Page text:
Our Head Of Technology & E-Learning, Mrs Cathy Lamb, has recently had her article published via the Digital Technologies Hub website on how Clayfield College went about organising and implementing drones into the school curriculum.
The new Australian Curriculum: Digital Technologies curriculum offers the exciting opportunity to teach digital content in new and innovative ways. One example of this is through the study of drone technology, along with the topics of augmented reality, virtual reality, website development, and game development.
Drones seem to be everywhere at the moment. Their application across commercial industry is appears to be endless, and they are also employed in ways that can enhance and even save lives. Given drones’ wide application, many schools have already started to explore how they can be used within an educational context, to teach students computational thinking and problem solving.
However, allowing students to build and code a digital solution using drone technology is both an exciting and daunting prospect for most Digital Technology teachers. From a school perspective, despite the opportunities drones offer for new and exciting ways for students to engage with the Digital Technologies curriculum, they also provide logistical challenges. These include issues such as safety (for students and staff), meeting strict government rules around where and when drones can be flown and, not least, having teaching staff on hand who are confident and willing to deliver a drone unit that is more than just ‘fun’ and is comprehensively aligned to the curriculum in meaningful ways.
But introducing drones into school curriculum is possible. If planned and researched carefully, a drone unit can meet all the necessary content standards and descriptors set out by the Australian Curriculum, Assessment and Reporting Authority (ACARA). It can also make the implicit learning ‘fun’.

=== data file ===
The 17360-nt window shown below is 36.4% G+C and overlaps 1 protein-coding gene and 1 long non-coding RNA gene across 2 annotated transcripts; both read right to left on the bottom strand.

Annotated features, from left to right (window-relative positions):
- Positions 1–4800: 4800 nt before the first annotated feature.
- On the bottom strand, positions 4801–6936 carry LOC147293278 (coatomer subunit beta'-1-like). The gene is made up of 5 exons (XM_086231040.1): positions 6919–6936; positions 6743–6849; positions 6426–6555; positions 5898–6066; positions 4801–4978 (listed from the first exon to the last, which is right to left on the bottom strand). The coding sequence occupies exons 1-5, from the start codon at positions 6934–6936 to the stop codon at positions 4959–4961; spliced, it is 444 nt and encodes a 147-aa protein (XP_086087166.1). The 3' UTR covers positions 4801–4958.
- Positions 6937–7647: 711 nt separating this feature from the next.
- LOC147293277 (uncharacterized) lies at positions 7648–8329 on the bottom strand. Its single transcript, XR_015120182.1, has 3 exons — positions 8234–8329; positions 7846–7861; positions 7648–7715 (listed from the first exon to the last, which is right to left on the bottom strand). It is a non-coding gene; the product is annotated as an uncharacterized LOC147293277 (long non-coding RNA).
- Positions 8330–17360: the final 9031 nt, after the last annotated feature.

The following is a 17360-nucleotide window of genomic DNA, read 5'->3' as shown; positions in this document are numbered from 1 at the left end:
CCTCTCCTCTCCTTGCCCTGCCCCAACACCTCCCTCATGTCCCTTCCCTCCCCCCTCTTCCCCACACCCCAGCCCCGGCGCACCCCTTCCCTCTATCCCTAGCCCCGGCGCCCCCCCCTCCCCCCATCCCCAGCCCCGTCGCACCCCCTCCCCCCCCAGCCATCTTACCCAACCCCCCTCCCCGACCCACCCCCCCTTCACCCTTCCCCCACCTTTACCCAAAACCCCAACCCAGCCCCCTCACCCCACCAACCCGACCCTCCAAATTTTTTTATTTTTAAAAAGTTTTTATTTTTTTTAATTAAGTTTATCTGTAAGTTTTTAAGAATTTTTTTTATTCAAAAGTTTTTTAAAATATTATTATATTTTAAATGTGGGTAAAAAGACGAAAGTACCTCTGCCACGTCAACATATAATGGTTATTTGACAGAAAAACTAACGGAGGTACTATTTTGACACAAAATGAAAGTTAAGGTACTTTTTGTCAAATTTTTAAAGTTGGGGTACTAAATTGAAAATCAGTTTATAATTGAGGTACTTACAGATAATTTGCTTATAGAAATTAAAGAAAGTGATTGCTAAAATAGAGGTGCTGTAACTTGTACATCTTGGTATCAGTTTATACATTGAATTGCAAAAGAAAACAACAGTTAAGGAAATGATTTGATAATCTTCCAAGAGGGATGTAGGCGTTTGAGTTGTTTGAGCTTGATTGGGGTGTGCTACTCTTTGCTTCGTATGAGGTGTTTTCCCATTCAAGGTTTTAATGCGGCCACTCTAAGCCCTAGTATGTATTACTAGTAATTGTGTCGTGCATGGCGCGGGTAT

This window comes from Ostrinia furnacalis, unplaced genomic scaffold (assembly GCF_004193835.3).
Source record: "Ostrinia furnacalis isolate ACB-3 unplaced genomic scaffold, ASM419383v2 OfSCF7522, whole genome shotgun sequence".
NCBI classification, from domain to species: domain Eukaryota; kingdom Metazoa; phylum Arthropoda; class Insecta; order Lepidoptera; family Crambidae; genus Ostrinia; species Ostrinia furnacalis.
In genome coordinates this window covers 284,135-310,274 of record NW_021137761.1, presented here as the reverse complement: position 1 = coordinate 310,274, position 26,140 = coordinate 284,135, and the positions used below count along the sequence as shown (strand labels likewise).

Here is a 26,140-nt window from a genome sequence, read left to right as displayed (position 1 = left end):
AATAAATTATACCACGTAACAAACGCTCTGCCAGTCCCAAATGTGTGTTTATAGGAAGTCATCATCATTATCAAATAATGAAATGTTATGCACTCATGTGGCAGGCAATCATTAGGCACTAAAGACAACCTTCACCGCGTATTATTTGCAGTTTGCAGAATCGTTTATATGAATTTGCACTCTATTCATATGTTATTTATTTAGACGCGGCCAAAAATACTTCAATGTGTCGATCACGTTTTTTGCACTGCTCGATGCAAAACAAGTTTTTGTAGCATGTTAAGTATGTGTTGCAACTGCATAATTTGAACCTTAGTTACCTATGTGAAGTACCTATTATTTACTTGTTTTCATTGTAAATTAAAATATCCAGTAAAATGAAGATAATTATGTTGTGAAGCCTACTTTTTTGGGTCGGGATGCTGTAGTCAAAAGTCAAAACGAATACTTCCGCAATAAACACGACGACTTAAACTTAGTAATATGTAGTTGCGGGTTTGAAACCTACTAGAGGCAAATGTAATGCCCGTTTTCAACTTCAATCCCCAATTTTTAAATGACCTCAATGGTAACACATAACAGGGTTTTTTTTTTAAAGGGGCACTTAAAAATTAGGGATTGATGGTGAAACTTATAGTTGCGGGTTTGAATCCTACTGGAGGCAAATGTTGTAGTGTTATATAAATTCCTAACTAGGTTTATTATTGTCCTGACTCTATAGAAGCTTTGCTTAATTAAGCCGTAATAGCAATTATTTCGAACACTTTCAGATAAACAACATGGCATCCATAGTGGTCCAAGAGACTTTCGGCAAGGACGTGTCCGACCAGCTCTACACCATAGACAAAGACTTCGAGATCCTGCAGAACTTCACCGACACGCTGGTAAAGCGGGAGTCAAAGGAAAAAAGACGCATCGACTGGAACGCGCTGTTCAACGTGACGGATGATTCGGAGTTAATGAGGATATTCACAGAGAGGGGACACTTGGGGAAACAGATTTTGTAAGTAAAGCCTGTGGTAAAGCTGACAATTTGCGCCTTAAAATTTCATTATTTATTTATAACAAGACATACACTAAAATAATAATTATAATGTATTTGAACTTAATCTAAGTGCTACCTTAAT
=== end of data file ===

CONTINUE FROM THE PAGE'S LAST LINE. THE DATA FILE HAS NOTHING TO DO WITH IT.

Why start a drone club?
After much research and discussion with other parties, Clayfield College decided to do this via the creation of a ‘Build to Fly’ drone club. By introducing drones into the school via a club, the early concerns around having robust assessment and alignment with the Australian Curriculum could, the college believed, be offset, at first, at least. Nevertheless, Clayfield realised that there was also an initial cost in setting up a drone unit, so money would need to be spent wisely.
The college believed that, as mentioned above, starting with a drone club before taking the step toward an in-class project would allow it to explore some of the issues around using drones with students, such as safety, cost, physical handling and storage.
But where to start setting up a drone club? See the list below of some of the key issues Clayfield College experienced with setting up one up within a school setting, and provided some key tips for any schools wishing to do the same thing in their setting.
To read the full story please visit https://www.digitaltechnologie...